24 TUE LIBERTY BOYS AT SARATOGA. "Send him in." A few moments l ater a man entered, and saluted the general and the officers of the staff "You are a messenger, you say, my man?" asked Bur goyne. "Yes, sir." ... "From whom are you a messenger?" "From General Clinton.'' This announcement caused considerable excitement Exclamations escaped the lips of the ofticers, and they stared at the messenger eagerly. "What message do you bring?" asked General Bur goyne. The man drew a goosequillJ.rom his pocket, and handed it to the general. "There is the message," he said. The general took the quill, cut it open, and on the in side found a message written on tissue paper, the same having been rolled up tightly and placed in the quill. The rumpled sheet was spread out and carefully smooth ed, and then the message was read. "It is from General Clinton, sure enoughF1 said Bur goyne, "and he says that he is making arrangements to send an expedition up the river, to come to our relief!" "That is good news!" "Yes, yes!" "That is the best of news." "Will not this knowledge that has just come to us alter our plans, General Burgoyne?" asked one of the officers. The general nodded. "Yes,'' he said. "Instead of making an a tack on the enemy in the morning, and continuing fhe battle, we will draw back, and wait. It will be our game from now on to kill time and wait for the arrival of the expedition that is to be sent to our aid by General Clinton." "That will be the best plan," agreed one of the officers. "Yes,'' said Burgoyne. "I wish I had known of this before we came over to the west side of the river." "True, general. We could have remained quietly in camp, over on the east side, and would have been in no danger of being subjected to an attack; but here it will be different." "Yes; we are likely to be attacked at any time." "True; still, as we outnumber the rebels, I don't think they will be eager to make an attack, and if we hold off they will in all probability do the same." "Quite likely I certainly hope so." The officers then discussed the matter for an hour or more, and made their plans. It was decided to play a waiting game, and give General Clinton's relief expedition time to reach them. CHAPTER XIII. A WAITING GAME. "They didn't thrask us, anyway, Dick." "No; we gave them as good as they It was the morning after the battle of Freeman's Far The patriot army was at breakfast. The "Liberty Boys" were eating and talking of t battle at the same time. "What do you think, Dick-will the British make other attempt at attacking us to-day?" asked Mark M nson. "Hard telling, Mark, but I rather think they will. "Let them,'' cried Bob Estabrook. "Just let the We'll be able to hold our own, and maybe more." "Yes, even down on the level ground, on even term sa id Dick. "And as for them storming the Heights-th is out of the question. They could not hope to do it s cessfully "I s hould say not,'' from Sam Sanderson. "But, say, fellows," said Bob Estabrook, "what do think of General Gates not sending the reinforceme when Arnold sent Dick up after them?" "I think it was shabby treatment." "So do I." "I think that Arnold told the truth when he said tia with two thousand more men he cou ld have crushed t British center and beaten them, completely "I think so; we held our own even as it was, oo they outnumbered us, too." i "So they did. They must have had a third more mn than we did." "There is no doubt regarding that." "I tell you, General Arnold was mad!" said Dick, "lfE I don't blame him for being so. But we'll have toi careful how we talk, boys. General Gates is a man f'] would make things unpleasant for us if he knew we wd criticising him and his actions." "That's true, too; but it is hard to hold in when onli boiling over with a desire to speak,'' said Bob. S J "It's always hard for you to hold in, Bob," wit]n w "Bosh! You're as much of a talker as I am, Dick. 'h Dick Slater laughed good -n aturedly. "That's all right," he said, and then he added: "I'll wager that General Gates and Arnold have sre w:um words this morning." "I'll wager the same way,'' said Bob. "And so will I,'' from Mark Morrison. fen "It won't do Arnold any good to quarrel with Ge/Jo Gates, though," said Sam Sanderson. Oh "You are right about that," agreed Dick. "But it o be some satisfaction to him to say what he thinks." The prognostications of the "Liberty Boys" were re ct. General Gates and Arnold were at that very mo r having a word-sparring match in the commander's r. Arnold had gone there immediately after finishinj a breakfast. l He went right at the business at hand, and bluntly, why the general had refused to send the rei men ts.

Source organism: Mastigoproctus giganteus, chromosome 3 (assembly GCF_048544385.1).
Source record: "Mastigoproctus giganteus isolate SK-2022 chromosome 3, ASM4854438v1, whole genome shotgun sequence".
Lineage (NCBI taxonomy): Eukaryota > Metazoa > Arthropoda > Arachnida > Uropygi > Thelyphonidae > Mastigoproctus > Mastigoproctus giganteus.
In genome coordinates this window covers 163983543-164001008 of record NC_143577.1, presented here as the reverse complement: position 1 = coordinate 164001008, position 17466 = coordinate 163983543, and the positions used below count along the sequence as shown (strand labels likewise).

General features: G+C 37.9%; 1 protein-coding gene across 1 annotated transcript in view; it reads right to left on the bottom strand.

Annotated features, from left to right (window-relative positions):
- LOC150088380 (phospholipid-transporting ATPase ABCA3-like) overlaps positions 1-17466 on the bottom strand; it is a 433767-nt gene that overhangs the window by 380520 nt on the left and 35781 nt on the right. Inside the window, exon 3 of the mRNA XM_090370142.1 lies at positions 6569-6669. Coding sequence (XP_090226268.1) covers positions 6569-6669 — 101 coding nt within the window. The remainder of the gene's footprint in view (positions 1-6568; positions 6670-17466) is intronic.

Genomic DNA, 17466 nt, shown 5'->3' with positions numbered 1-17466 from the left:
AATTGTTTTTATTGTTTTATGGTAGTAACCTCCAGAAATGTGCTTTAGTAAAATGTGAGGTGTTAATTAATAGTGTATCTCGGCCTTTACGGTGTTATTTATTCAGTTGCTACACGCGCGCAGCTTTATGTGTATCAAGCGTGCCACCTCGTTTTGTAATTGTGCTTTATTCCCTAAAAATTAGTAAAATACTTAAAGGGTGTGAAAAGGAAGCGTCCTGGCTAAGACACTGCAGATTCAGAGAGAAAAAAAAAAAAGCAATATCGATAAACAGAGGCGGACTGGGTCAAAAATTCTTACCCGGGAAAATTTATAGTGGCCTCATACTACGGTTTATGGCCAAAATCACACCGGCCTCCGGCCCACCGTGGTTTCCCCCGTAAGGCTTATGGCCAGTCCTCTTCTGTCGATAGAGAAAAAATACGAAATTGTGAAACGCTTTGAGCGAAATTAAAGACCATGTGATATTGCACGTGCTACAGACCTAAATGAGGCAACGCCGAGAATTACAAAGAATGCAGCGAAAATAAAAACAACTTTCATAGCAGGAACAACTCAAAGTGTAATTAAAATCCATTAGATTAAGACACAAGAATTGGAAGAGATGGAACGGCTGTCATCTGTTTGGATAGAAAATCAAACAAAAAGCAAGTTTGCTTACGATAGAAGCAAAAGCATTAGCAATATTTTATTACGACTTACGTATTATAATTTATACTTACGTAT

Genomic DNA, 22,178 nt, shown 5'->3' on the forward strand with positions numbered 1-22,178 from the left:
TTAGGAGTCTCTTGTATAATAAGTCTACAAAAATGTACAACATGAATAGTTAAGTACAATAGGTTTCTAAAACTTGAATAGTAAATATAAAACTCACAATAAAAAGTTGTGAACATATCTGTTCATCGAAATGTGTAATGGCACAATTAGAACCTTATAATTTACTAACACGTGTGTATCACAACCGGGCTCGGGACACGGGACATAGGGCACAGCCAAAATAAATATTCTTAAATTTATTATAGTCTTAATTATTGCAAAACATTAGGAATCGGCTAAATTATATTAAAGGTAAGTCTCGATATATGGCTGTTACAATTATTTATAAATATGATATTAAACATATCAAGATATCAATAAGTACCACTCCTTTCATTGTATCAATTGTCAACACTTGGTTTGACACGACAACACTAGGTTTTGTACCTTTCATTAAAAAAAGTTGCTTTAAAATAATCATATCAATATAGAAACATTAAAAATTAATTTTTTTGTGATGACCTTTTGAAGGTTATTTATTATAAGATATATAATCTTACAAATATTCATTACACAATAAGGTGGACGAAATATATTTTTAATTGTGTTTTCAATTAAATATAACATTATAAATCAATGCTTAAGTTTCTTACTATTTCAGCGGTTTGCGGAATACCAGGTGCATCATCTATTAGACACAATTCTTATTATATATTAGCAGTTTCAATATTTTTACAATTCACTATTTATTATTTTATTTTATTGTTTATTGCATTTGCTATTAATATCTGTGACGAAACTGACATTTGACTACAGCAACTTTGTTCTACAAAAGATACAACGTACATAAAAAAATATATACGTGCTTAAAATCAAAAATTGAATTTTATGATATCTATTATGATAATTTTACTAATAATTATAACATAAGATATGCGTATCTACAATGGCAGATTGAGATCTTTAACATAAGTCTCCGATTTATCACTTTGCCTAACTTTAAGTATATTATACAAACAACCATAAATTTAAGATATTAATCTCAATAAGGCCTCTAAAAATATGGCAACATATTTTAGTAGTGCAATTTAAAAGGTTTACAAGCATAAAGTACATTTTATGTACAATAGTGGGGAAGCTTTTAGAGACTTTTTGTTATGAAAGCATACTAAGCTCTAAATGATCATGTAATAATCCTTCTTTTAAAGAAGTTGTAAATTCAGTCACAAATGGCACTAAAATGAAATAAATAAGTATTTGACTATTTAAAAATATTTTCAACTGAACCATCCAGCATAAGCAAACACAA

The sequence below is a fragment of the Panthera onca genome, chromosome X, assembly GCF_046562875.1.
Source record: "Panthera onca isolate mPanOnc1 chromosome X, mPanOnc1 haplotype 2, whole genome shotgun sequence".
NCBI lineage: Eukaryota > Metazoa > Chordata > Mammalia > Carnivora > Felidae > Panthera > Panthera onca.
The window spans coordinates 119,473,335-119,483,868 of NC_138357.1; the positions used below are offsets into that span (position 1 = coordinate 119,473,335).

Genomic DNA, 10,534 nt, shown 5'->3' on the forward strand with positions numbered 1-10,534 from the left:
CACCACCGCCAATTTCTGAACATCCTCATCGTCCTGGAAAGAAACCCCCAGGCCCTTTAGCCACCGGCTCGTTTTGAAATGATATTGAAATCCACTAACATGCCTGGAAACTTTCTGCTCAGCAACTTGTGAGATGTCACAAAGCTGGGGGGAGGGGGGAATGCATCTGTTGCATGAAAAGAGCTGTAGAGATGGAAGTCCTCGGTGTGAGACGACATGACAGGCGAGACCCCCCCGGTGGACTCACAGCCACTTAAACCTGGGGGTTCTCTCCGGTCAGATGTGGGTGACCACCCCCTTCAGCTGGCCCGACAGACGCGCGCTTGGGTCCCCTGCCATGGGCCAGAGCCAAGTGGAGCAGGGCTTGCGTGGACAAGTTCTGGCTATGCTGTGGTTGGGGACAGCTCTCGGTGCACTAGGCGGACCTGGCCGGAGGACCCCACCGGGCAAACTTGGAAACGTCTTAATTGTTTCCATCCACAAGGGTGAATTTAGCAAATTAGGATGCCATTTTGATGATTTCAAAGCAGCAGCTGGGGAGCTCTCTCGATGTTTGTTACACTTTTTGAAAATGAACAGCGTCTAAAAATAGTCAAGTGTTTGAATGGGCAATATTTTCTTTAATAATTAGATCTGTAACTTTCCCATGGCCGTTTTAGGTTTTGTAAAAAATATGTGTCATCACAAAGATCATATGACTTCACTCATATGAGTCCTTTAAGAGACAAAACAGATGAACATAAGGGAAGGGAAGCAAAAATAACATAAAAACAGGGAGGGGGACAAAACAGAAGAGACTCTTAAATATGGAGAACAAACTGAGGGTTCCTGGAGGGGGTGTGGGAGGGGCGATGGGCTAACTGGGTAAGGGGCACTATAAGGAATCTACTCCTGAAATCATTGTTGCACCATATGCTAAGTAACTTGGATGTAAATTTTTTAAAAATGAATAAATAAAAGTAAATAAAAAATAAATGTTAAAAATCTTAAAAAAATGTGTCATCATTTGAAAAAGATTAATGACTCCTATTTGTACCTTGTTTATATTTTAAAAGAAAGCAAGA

THE LIBERTY BOYS AT SARATOGA. 25 'Because I did not choose to do so," was the reply, with assumption 0 dignity. ''That is a very poor reason for one general to give other or refusing to send reinforcements at a critical oment, and when said reinforcements would have en-led me to turn the tables on the enemy and defeat them mpletely." "You could not have done this,'' said Gates. ''I say I could have done it!" said Arnold, hotly; "and I uld have done it, too, if you had sent me two thousand "You just think so, General Arnold," was the deliberate ly. "You over-rate your powers, which is a very com n error 0 youth and inexperience." Arnold glared at Gates as i he would like to wither him th a look, but Gates was the commander of the army, and ew his power. He was master, and was the kind of man make use 0 his power. He would not have cared greatly had Arnold struck him1 hated the young, daring officer, and would have been d of' a chance to arrest him, and have him court-mared later on. ut Arnold, while hot-blooded and impulsive, had a d deal 0 cool common sense as well, and he was not g to place himself at the other's mercy by striking 'So you think that I am young and inexperienced, and not know what I am talking about when I say I could e beaten the British, eh?" he asked, in a tone 0 re > ssed anger. t I think that you are unduly enthusiastic, Gene:r:al 4.r-" IV Well, I can only say that such an accusation could not justice be brought against you, General Gates," was sarcastic reply. spite 0 his efforts to prevent it, General Gates' face red. ,... .. he words 0 Arnold contained so much 0 truth that could not but hurt. eneral Gates was not famous for his enthu s iasm when s e was a battle in progress. deed, some 0 the historians state that he was a man reme sedentary habits at such times. ence the thrust from Arnold went home. o you mean to insult me?" s:\>uttered the general. h, no,'' was the calm reply. "0 course, i you wish t construe my words, I cannot help it; out I had no intention, and cannot be blamed or your construction e y speech." ell, you had better be careful how you address me, .o ral Arnold. Do not forget that I am your superior s am not likely to forget it, sir,'' was the cutting reply. make me remember it frequently-as yesterday aon, or instance, when I sent or the reinforcements ou refused to send them." did the right thing in refusing, sir,'' growled Gates. "You doubtless think so; of course, I would not say that you do not think so, for-you are ;my commanding officer. I beg leave to differ with you, however, sir. Had you sent the reinforcement s we should easily have crushed the Brit ish center an'd beaten the enemy at every point "Bah! I do not believe it.'' "Very well; but I am confident that I am right, and that you committed an error when you withheld the troops when I sent for them." "See here l General .Arnold,'' spluttered Gates, his face red with anger; "by what right do you criticise me, your superior officer? If you are not careful you will overstep your rights, and get yourself into trouble." Arnold stood and looked steadily into the eyes 0 the other or nearly half a minute. "General Gates,'' he said, "it is hard, very hard, or me to remain here and be under such a commander as you have proved yourself to be.'' Gates was rendered furious by the calmly insulting voice and words 0 the other, and he roared: "Well, you don't need to stay, sir! You may go, just as s oon as you like. I don t need you.'' "You mean that you don't want me,'' said Arnold, suavely. "I think you do need me, so far as that is con cerned." "Bah! You are too greatly impressed with a sense 0 your importance, General Arnold,'' said General Gates, "and I will prove that I do not need you by letting you go at once, if you wish." "Very well," hot)y. "Give me a pass, and I will return to West Point and leave you to win this battle with Gen eral Burgoyne by yourself and in your own way." "All right, s ir; you shall have the pass," and Gates sat down and wrote it immediately, and handed it to Arnold, who took it, pocketed it, and without a word turned and strode from the tent. Arnold at once told the other officers 0 what had occurred, and that he was going to return to Washington's headquarters at once, but they persuaded him to not be in a hurry. They told him that he ought not to do this thing. He had been sent up there by General Washington to aid in bringing about the defeat and capture 0 Bur goyne's army, and it was his duty to remain, even though it was hard to do so. At last, w:hen they told him that it was his duty, he said he would remain, and he went to his quarters, feeling un certain regarding his status. He did not know whether he was entitled to assume command under the circum stan;es, even though there was a battle at hand; he had a pass in his pocket, and he was not sure but that the accept ance of the pass was equivalent to resigning the right to command. Still, he decided to remain and await the trend 0 affairs and act as circumstances should direct. "It had been supposed that the British would make an other attack, on this morning, but the scouts sent out re ported that all was quiet in the British encampment.